I would like to measure voltage with an IC similar to the 7106 but I don't want all of the 7 segment display circuitry that it comes with. I just want to interface it to a micro so I can perform other operations beyond just measuring voltage. Does anyone know of an IC that can do this?
I'm not totally sure what you mean by "dual" though, but I'll assume dual-slope. Maxim/Intersil also makes a classic dual-slope integrating ADCs sans display, the ICL7135. It has (parallel but multiplexed) BCD outputs. (If you add a DM7446A to convert BCD you basically get the same thing as the ICL7107.)
Interfacing details depend on the [unspecified] micro you are using. To minimize the number of pins used, you'll probably want something using serial interface like I2C or SPI. For example MAX9611 has I2C and built-in current-sense amplifiers; it has fixed integration timings though.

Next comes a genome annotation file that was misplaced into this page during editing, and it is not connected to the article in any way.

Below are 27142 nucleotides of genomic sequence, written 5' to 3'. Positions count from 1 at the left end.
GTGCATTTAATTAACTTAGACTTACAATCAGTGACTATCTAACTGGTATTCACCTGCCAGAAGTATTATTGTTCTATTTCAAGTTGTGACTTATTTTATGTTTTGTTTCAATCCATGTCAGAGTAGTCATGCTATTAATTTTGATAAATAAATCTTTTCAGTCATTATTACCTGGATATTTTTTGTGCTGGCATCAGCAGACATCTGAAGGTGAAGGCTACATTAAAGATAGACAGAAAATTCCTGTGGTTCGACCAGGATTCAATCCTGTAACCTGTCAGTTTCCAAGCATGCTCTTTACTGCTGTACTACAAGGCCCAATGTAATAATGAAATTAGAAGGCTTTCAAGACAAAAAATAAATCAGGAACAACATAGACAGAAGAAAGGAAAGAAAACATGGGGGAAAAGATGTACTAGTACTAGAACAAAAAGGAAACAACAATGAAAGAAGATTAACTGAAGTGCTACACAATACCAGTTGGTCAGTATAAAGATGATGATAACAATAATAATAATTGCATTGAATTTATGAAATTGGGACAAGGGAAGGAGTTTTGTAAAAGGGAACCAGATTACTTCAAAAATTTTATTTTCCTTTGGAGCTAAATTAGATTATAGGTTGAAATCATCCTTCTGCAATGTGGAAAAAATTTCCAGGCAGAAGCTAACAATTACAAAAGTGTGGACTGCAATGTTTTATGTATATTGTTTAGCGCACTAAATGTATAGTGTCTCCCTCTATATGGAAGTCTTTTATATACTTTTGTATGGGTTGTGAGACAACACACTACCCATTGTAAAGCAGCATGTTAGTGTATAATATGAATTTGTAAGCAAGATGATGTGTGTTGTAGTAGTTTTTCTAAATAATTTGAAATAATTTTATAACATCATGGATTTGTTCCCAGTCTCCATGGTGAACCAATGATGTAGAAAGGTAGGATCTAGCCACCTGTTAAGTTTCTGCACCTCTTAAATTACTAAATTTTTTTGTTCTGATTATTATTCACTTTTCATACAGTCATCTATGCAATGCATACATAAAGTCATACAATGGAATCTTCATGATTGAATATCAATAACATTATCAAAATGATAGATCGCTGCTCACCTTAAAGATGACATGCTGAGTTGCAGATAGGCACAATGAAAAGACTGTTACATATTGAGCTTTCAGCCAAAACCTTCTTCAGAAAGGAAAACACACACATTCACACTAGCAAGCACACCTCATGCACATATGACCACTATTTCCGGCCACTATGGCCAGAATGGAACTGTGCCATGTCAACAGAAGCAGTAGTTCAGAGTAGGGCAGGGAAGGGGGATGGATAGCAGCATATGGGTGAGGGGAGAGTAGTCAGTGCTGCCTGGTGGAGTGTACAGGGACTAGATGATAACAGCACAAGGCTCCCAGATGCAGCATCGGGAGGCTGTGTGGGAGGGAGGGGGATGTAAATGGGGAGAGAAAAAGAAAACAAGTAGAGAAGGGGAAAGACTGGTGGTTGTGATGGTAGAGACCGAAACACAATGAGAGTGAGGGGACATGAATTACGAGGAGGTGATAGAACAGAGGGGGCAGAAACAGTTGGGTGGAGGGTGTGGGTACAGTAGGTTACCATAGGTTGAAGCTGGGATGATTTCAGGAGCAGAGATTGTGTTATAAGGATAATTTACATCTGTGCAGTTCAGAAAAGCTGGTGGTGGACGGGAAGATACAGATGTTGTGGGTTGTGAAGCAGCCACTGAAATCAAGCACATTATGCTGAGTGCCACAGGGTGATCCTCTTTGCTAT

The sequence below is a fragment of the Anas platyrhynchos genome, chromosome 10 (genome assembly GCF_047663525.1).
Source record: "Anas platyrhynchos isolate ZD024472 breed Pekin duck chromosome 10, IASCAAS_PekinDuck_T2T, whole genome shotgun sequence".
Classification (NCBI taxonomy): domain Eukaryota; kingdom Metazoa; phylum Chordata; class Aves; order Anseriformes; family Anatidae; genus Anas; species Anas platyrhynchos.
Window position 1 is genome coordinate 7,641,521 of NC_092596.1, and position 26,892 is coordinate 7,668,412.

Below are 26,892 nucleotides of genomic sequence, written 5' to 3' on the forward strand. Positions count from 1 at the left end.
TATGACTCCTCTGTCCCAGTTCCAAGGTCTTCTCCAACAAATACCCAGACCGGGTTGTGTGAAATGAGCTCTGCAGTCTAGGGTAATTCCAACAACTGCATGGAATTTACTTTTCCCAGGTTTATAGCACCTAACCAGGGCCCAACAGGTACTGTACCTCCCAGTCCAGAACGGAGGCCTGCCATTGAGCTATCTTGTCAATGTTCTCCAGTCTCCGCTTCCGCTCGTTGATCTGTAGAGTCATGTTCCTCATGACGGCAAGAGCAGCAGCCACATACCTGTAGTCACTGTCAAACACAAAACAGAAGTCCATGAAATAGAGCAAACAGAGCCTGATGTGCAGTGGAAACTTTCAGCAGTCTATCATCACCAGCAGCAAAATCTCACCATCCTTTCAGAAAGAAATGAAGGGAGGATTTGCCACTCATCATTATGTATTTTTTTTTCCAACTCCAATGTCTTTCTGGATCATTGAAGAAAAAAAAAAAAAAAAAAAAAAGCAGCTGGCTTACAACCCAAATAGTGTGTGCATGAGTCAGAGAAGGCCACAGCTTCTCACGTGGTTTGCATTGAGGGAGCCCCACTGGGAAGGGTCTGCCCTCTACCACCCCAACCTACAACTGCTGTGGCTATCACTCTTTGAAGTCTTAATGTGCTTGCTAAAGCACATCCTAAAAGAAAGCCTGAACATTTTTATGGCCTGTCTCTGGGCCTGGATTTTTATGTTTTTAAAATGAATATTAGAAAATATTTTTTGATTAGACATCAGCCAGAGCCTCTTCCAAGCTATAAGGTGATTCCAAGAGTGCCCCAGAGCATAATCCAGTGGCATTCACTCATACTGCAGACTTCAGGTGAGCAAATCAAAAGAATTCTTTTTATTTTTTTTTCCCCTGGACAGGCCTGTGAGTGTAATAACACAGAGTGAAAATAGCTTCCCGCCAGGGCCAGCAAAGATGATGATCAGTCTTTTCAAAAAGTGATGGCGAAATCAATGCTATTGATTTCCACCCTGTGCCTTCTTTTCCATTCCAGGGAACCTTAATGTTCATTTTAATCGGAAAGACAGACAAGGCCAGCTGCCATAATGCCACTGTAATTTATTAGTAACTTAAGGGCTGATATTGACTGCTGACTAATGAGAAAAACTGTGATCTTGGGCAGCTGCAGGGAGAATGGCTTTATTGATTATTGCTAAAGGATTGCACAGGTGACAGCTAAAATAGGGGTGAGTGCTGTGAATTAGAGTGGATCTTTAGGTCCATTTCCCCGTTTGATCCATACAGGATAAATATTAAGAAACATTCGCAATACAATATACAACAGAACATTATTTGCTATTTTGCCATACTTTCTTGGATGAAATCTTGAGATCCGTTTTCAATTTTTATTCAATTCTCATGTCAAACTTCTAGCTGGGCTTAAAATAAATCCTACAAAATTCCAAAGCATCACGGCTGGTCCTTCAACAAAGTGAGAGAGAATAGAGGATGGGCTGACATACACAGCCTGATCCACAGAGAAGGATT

Some (dual-slope) integrating ADCs like the Microchip TC500 (dubbed front-ends) have a custom 3-wire interface that requires the participation of the host MCU in the integration process (off-ADC timer basically). There are also ASIC "back ends" for these, e.g. TC520A which convert their output to serial port; the latter chip basically has the necessary state machine for the TC500, in case you don't want to bother implementing it on the MCU. The TC530 family is basically both of these chips combined, i.e. has built-in serial output. Alas the 530 has been end-of-lifed (but the 500/520 have not been so, insofar).
If you want a dual-slope integrating ADC with built-in UART interface, the ICL7109/TC7109 is still around; you can talk to UARTs even from the arduino family, either through hardware UART if available on the MCU or even by bit-banging (there's a library already written). The 7109 also seems the most widely available (in terms of number of distributors) among the ICs I've mentioned.
If you want to squeeze the best performance out of a dual-slope integrating ADC when helped by a MCU/processor, A 20-Bit (1 ppm) Linear Slope-Integrating A/D Converter (AN-260) from IT is worth reading.